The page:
And by the way, I was talking to our great congressmen and where is he? He's here at some place. Where is he? He loves the people and I have to say of all of Pennsylvania. He wants to see the state do well. Thank you.


REGAN: All right, you've been listening to Donald Trump there talking quite a bit on message about the economy, about the need for jobs. Pennsylvania being one of those states that's really hurting economically and so he's stressing how he and his policies will help get those Pennsylvanians back to work.

Is it a message that's going to resonate? That's the big question of course.

You know, nonetheless, it's been challenging for him as of late because he has been suggesting at times that he might not actually win this thing. Watch.


TRUMP: I have a tremendous problem in Utah. Utah is a different place and I don't know if any -- is anybody here from Utah? I mean, it's -- I didn't think so. We're having a problem, I mean because, you know, look, it could cost us the Supreme Court.


REGAN: You know, the blant billionaire, he is blunt, right? He went on to admit his lack of political correctness and said, you know, this might in fact be what cost him the election.

Let's continue to watch him there, live right now coming in to us from Erie, Pennsylvania and we will monitor this to see if he talks about this at all for you.

Again, you know, you think about how non-P.C. he is and there is obviously a backlash in this country going on right now to all things he see. And I got to tell you, this is what people like about him. This isn't hard why he has motivated all of the thousands of people to come out at rally like you're looking at there in Erie, Pennsylvania.

So, how does Donald Trump the candidate gel with Donald Trump the sort of everyday man and how does that everyday man get himself to the oval office if people keep taking issue with everything he says?

Joining me right now, Washington Examiner Columnist, Kristen Soltis Anderson, and also a Progressive Radio Host Show, Chris Hahn. Good to see both of you guys.

You know, Kristen, people kept saying he was going to come more in the middle, he's going to come more in the middle. He had done that at times and I'm going to talk a little bit later about his economic policies. In policies which I think are very much inline with conservative tax policies and would probably do a lot to get this economy going again.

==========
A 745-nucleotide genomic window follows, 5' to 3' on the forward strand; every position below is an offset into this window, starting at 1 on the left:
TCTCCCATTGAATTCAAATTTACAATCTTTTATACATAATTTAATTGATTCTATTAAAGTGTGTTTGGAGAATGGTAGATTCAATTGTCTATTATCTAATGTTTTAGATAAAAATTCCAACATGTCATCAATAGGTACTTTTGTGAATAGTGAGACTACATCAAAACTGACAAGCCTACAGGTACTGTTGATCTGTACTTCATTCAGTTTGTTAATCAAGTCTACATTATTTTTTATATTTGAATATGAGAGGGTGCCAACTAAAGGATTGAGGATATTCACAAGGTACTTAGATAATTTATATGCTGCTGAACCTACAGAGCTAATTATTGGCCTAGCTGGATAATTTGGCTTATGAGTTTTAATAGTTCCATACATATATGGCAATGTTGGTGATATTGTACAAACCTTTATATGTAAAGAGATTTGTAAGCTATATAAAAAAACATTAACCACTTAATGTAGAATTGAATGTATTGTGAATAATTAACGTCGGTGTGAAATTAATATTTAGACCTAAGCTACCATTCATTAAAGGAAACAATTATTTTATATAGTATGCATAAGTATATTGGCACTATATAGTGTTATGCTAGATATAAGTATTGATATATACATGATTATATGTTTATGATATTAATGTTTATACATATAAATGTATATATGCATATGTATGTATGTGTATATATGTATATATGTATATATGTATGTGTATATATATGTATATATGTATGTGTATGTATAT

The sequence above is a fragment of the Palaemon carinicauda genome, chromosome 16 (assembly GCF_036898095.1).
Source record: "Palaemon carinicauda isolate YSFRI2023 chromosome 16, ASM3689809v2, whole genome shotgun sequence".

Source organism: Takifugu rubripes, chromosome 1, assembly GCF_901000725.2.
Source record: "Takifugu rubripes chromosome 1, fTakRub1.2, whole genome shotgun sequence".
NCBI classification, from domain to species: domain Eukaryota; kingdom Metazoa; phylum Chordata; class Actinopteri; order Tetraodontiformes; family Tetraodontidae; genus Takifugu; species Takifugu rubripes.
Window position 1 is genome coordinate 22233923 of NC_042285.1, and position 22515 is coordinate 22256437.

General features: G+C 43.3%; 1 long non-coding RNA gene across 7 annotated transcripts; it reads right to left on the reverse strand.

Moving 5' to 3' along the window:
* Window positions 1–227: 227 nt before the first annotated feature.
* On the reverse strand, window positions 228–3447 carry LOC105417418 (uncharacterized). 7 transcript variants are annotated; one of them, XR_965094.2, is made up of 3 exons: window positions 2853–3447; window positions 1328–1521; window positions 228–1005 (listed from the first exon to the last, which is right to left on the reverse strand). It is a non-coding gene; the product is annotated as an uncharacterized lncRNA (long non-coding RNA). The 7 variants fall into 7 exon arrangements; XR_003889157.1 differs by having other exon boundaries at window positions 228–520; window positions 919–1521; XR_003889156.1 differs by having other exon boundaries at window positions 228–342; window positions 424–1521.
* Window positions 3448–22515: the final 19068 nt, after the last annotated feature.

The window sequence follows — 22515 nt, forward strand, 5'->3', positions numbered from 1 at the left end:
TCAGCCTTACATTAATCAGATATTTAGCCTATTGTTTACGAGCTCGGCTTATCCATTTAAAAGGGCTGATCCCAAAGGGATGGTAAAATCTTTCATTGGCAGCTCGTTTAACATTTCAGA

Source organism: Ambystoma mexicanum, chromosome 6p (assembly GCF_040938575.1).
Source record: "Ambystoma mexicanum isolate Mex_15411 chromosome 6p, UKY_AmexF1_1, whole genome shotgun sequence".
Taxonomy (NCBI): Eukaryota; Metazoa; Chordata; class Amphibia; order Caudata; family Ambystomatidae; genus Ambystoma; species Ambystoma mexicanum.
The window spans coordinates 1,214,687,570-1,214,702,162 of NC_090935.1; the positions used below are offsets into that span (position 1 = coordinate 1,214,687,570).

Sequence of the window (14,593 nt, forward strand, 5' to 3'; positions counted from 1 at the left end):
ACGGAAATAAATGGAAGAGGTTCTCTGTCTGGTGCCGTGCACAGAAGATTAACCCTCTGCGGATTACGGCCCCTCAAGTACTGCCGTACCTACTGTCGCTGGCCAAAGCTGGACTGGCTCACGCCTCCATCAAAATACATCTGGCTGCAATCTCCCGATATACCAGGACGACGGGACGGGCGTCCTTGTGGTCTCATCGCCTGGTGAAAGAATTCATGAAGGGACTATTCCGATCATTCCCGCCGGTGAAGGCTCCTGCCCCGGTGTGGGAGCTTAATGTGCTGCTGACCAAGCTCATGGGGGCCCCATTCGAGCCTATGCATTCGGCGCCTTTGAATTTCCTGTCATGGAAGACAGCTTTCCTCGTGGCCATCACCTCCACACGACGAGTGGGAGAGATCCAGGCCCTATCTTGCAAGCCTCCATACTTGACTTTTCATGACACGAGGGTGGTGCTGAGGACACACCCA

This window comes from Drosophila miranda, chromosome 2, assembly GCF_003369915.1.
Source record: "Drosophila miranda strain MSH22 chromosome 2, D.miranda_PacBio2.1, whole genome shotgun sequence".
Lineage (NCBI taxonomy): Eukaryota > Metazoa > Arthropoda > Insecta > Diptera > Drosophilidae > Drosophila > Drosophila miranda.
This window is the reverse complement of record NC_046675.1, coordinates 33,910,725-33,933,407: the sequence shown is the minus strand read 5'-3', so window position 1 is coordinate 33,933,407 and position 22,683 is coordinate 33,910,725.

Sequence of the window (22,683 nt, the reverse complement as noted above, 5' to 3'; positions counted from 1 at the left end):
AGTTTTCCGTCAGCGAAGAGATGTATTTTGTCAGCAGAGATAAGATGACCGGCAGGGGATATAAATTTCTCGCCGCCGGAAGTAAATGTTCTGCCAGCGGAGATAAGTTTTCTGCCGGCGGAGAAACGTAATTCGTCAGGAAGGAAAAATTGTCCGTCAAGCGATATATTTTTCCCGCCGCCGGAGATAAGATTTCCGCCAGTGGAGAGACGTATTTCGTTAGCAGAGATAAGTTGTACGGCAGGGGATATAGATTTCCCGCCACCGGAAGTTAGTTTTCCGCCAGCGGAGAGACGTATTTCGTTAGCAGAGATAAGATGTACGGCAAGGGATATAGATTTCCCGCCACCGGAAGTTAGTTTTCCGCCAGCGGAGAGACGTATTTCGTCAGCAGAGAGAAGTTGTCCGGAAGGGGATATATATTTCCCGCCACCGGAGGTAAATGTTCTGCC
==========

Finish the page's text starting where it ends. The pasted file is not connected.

Yet, there are many in America on both sides still that cannot separate the policies from some of the other rhetoric he puts forward. Is that going to cost him?

KRISTEN SOLTIS ANDERSON, WASHINGTON EXAMINER COLUMNIST: I think at this moment, the biggest things standing in Donald Trump's way are reservations that voters have about his temperament. If you look at the polls and you say, who do you trust more to handle the economy. That's the question where Donald Trump does the best against Hillary Clinton. They're either even or he trails very slightly.

But think about it, he has built up a brand to someone from the business world. He cuts good deal. He's good at negotiating. I mean, that's the brand that he's built up in the minds of Americans over the course of decades and that's something that's very hard to change. That's pretty based in.

On the other hand, I think sometimes when he gets off of that message and into some of the stuff that has raised questions about his temperament, where he's on grounds that's less good and that's why you've seen that gap widened in the polls in the last couple of weeks.

REGAN: Look, I mean, he has proven over and over again, Chris Hahn, that he is not a politician, but that maybe in fact what could whine up costing him in the end. I mean, look, I still keep saying it's early and anything can happen. The caucus was way ahead.


REGAN: ... back in 1988. So, it's still a long ways to go until November.

But nonetheless, do you come away from some of this saying, you know, he needs to soften up some of those edges? Does he need to walk a more narrow line?

HAHN: He needs to be on message, on teleprompter all the time.

REGAN: Oh come on.

HAHN: To say he's not a politician after he won 36 primaries, is just not correct. He's just not a good politician. He is punching down. He's picking fights to people who he should be taking advice with.

REGAN: Right. Yeah.

HAHN: He kept saying things that he shouldn't be saying.


HAHN: It's beyond not being politically correct. People could deal with a little nonpolitical correctness, but it is just the way the anger and the temperament that shows. And I think Kristen is exactly right, until he straighten that out, it's not going to change it.

Quite frankly, I think the die has been cast for him. I think the American people know who he is. He's not going to win. It's time for the Republican Party to start thinking about down, take a risk races.